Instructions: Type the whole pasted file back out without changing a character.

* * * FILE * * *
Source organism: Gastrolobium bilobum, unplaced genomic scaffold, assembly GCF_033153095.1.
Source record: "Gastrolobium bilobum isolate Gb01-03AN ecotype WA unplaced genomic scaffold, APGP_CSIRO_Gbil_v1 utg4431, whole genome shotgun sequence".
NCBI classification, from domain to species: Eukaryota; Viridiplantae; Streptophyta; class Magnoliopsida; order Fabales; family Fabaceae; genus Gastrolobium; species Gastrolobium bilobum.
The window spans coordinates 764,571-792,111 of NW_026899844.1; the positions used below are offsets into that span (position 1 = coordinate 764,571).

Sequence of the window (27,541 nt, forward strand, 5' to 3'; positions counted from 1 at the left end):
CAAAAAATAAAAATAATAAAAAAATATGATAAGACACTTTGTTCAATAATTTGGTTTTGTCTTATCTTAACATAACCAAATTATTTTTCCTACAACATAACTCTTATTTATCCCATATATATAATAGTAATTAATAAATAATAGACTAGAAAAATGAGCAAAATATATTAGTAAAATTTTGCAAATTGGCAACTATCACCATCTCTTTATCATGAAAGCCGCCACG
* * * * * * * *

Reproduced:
Source organism: Gastrolobium bilobum, unplaced genomic scaffold, assembly GCF_033153095.1.
Source record: "Gastrolobium bilobum isolate Gb01-03AN ecotype WA unplaced genomic scaffold, APGP_CSIRO_Gbil_v1 utg4431, whole genome shotgun sequence".
NCBI classification, from domain to species: Eukaryota; Viridiplantae; Streptophyta; class Magnoliopsida; order Fabales; family Fabaceae; genus Gastrolobium; species Gastrolobium bilobum.
The window spans coordinates 764,571-792,111 of NW_026899844.1; the positions used below are offsets into that span (position 1 = coordinate 764,571).

Sequence of the window (27,541 nt, forward strand, 5' to 3'; positions counted from 1 at the left end):
CAAAAAATAAAAATAATAAAAAAATATGATAAGACACTTTGTTCAATAATTTGGTTTTGTCTTATCTTAACATAACCAAATTATTTTTCCTACAACATAACTCTTATTTATCCCATATATATAATAGTAATTAATAAATAATAGACTAGAAAAATGAGCAAAATATATTAGTAAAATTTTGCAAATTGGCAACTATCACCATCTCTTTATCATGAAAGCCGCCACG